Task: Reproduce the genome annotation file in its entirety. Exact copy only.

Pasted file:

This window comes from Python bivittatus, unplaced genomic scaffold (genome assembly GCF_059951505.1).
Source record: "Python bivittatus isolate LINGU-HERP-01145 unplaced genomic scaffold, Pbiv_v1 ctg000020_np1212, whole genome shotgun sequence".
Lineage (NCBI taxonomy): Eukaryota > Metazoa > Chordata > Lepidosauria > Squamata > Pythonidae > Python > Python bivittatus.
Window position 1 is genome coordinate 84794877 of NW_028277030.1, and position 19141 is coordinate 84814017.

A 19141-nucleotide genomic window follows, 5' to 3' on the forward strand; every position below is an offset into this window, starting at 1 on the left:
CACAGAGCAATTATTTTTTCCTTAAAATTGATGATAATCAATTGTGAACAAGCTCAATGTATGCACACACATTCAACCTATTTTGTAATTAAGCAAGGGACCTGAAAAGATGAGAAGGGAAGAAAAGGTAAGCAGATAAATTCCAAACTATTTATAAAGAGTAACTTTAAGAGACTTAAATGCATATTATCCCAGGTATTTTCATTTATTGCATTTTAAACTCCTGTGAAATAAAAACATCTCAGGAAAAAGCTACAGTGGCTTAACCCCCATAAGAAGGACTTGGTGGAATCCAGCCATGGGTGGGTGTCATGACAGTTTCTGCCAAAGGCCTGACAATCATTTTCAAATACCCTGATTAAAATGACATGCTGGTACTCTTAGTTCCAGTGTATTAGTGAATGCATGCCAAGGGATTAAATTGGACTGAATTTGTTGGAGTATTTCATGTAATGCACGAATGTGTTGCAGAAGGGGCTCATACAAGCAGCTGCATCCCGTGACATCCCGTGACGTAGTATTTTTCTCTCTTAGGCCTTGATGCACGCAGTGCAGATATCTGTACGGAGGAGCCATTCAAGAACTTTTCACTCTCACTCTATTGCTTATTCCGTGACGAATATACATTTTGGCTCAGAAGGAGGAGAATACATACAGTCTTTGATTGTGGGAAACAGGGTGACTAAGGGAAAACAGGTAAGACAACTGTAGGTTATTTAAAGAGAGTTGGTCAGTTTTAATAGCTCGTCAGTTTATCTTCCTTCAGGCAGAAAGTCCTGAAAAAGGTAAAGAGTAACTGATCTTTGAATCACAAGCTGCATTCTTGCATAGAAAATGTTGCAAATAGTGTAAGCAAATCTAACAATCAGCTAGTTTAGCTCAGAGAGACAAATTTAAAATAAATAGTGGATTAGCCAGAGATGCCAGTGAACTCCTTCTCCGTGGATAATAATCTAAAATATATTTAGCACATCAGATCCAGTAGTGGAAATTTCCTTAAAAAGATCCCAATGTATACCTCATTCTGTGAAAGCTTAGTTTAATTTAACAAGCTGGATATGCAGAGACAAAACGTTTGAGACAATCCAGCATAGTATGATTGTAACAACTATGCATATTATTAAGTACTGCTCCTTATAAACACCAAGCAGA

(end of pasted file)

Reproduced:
This window comes from Python bivittatus, unplaced genomic scaffold (genome assembly GCF_059951505.1).
Source record: "Python bivittatus isolate LINGU-HERP-01145 unplaced genomic scaffold, Pbiv_v1 ctg000020_np1212, whole genome shotgun sequence".
Lineage (NCBI taxonomy): Eukaryota > Metazoa > Chordata > Lepidosauria > Squamata > Pythonidae > Python > Python bivittatus.
Window position 1 is genome coordinate 84794877 of NW_028277030.1, and position 19141 is coordinate 84814017.

A 19141-nucleotide genomic window follows, 5' to 3' on the forward strand; every position below is an offset into this window, starting at 1 on the left:
CACAGAGCAATTATTTTTTCCTTAAAATTGATGATAATCAATTGTGAACAAGCTCAATGTATGCACACACATTCAACCTATTTTGTAATTAAGCAAGGGACCTGAAAAGATGAGAAGGGAAGAAAAGGTAAGCAGATAAATTCCAAACTATTTATAAAGAGTAACTTTAAGAGACTTAAATGCATATTATCCCAGGTATTTTCATTTATTGCATTTTAAACTCCTGTGAAATAAAAACATCTCAGGAAAAAGCTACAGTGGCTTAACCCCCATAAGAAGGACTTGGTGGAATCCAGCCATGGGTGGGTGTCATGACAGTTTCTGCCAAAGGCCTGACAATCATTTTCAAATACCCTGATTAAAATGACATGCTGGTACTCTTAGTTCCAGTGTATTAGTGAATGCATGCCAAGGGATTAAATTGGACTGAATTTGTTGGAGTATTTCATGTAATGCACGAATGTGTTGCAGAAGGGGCTCATACAAGCAGCTGCATCCCGTGACATCCCGTGACGTAGTATTTTTCTCTCTTAGGCCTTGATGCACGCAGTGCAGATATCTGTACGGAGGAGCCATTCAAGAACTTTTCACTCTCACTCTATTGCTTATTCCGTGACGAATATACATTTTGGCTCAGAAGGAGGAGAATACATACAGTCTTTGATTGTGGGAAACAGGGTGACTAAGGGAAAACAGGTAAGACAACTGTAGGTTATTTAAAGAGAGTTGGTCAGTTTTAATAGCTCGTCAGTTTATCTTCCTTCAGGCAGAAAGTCCTGAAAAAGGTAAAGAGTAACTGATCTTTGAATCACAAGCTGCATTCTTGCATAGAAAATGTTGCAAATAGTGTAAGCAAATCTAACAATCAGCTAGTTTAGCTCAGAGAGACAAATTTAAAATAAATAGTGGATTAGCCAGAGATGCCAGTGAACTCCTTCTCCGTGGATAATAATCTAAAATATATTTAGCACATCAGATCCAGTAGTGGAAATTTCCTTAAAAAGATCCCAATGTATACCTCATTCTGTGAAAGCTTAGTTTAATTTAACAAGCTGGATATGCAGAGACAAAACGTTTGAGACAATCCAGCATAGTATGATTGTAACAACTATGCATATTATTAAGTACTGCTCCTTATAAACACCAAGCAGA